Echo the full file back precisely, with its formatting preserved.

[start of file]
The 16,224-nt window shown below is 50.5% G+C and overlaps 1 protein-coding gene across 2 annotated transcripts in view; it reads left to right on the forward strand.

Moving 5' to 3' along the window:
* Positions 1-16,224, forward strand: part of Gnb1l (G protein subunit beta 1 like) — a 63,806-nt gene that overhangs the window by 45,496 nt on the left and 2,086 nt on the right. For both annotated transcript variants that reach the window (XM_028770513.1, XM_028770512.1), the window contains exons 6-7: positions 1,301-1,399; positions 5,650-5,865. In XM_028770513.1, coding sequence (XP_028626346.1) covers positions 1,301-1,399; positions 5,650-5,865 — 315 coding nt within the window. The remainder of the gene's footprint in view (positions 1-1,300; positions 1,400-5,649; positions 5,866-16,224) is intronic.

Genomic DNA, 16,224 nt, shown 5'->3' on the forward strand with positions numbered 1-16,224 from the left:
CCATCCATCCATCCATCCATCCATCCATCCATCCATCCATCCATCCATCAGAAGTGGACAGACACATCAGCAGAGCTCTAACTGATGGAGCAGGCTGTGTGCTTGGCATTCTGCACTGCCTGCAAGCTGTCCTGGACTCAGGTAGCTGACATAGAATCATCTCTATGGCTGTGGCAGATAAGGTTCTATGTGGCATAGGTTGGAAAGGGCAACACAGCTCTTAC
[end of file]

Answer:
The 16,224-nt window shown below is 50.5% G+C and overlaps 1 protein-coding gene across 2 annotated transcripts in view; it reads left to right on the forward strand.

Moving 5' to 3' along the window:
* Positions 1-16,224, forward strand: part of Gnb1l (G protein subunit beta 1 like) — a 63,806-nt gene that overhangs the window by 45,496 nt on the left and 2,086 nt on the right. For both annotated transcript variants that reach the window (XM_028770513.1, XM_028770512.1), the window contains exons 6-7: positions 1,301-1,399; positions 5,650-5,865. In XM_028770513.1, coding sequence (XP_028626346.1) covers positions 1,301-1,399; positions 5,650-5,865 — 315 coding nt within the window. The remainder of the gene's footprint in view (positions 1-1,300; positions 1,400-5,649; positions 5,866-16,224) is intronic.

Genomic DNA, 16,224 nt, shown 5'->3' on the forward strand with positions numbered 1-16,224 from the left:
CCATCCATCCATCCATCCATCCATCCATCCATCCATCCATCCATCCATCAGAAGTGGACAGACACATCAGCAGAGCTCTAACTGATGGAGCAGGCTGTGTGCTTGGCATTCTGCACTGCCTGCAAGCTGTCCTGGACTCAGGTAGCTGACATAGAATCATCTCTATGGCTGTGGCAGATAAGGTTCTATGTGGCATAGGTTGGAAAGGGCAACACAGCTCTTAC